Today I’m excited to say we have A. D. Garrett on the blog talking to us about her first draft process.
A.D. Garrett is the pseudonym for the writing collaboration between Dagger award-winning novelist, Margaret Murphy, and forensic scientist, Dave Barclay. Everyone Lies, published in 2013 to wide acclaim, was their first collaboration. The sequel, Believe No One, has just been released in paperback.
Margaret Murphy has published nine psychological thrillers under her own name – in the UK and the USA, as well as in translation across Europe. She has been shortlisted for the First Blood award for crime fiction, and for the Crime Writers’ Association (CWA) Dagger in the Library; in 2012 she was joint winner of the Short Story Dagger. A former Chair of the CWA and founder of Murder Squad, she lectures on writing and is RLF Writing Fellow at The University of Chester.
Dave Barclay was a senior lecturer at Robert Gordon University, Aberdeen from 2006-2013 and is an Honorary Professor in the Dept of Chemistry at Hull University. He was Head of Physical Evidence at the UK National Crime and Operations Faculty for 10 years, where he undertook physical evidence reviews in 233 murders or murder series.
When you decide to write something new, what is the first thing you do?
Buy an A4, wide rule Pukka pad and make sure I have plenty of Pilot gel pen refills available. It’s not superstition – they’re reasonably priced, but with a good paper density so it doesn’t blot the gel ink. As for the pens: they have a thick barrel and a soft grip, which makes for more comfortable writing.
Do you have a set routine approaching it?
Since I started collaborating with a forensic scientist on the Fennimore & Simms series, I work up a detailed outline, revising and augmenting that until I feel the story and characters have enough depth before embarking on the writing proper.
Pen and paper or straight to the keyboard?
Both. I sometimes find that the computer screen can be a barrier to creativity, and if I start feeling that way, I’ll retire to my comfy chair with a pen and pad.
How important is research to you?
Paramount – and not just because the forensic science has to be right. I’ve written nine psychological thrillers under my own name (Margaret Murphy) and right from the off, I did a lot of research. It provides new possibilities by introducing you to situations you couldn’t have imagined, to characters you would not have met sitting at your computer keyboard. Talking to an insider may give you that gem of information which sparks a new way to subvert the evidence, confounding the expectations of your readers and keeping them guessing.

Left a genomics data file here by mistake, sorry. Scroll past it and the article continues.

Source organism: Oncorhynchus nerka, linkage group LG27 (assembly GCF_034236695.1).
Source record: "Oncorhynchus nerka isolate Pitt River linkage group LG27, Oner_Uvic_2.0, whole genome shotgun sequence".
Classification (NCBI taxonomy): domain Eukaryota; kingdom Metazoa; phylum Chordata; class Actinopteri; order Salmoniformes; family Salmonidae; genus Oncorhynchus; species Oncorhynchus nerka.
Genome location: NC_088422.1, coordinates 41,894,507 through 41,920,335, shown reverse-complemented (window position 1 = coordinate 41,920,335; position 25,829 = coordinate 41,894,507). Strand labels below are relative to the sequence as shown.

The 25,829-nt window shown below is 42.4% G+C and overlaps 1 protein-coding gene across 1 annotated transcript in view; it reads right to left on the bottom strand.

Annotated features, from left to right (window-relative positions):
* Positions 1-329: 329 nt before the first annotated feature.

How do you go about researching?
I read – forensic and psychological texts, as well as case studies. There is also a lot of reliable information online if you know where to look – government publications that would have cost a fortune in the past can now be downloaded free, and ACPO and police forces will often have advisory documents and reports available on the Web. Google can be a good source if approached with caution and carefully cross-referenced. But that’s only the start of it. For the first two A.D. Garretts, I called on the expertise of forensic expert Dave Barclay. For future novels I will be working with Helen Pepper, scientific consultant on both the Vera and Shetland TV series, senior lecturer in Policing, and a former CSI and Crime Scene Manager. UK policing is going through major changes, and it will be exciting to have someone who can talk me through them as they happen. Change means conflict, and conflict is great for story!
How do you store everything; ideas, research, images that catch your eye?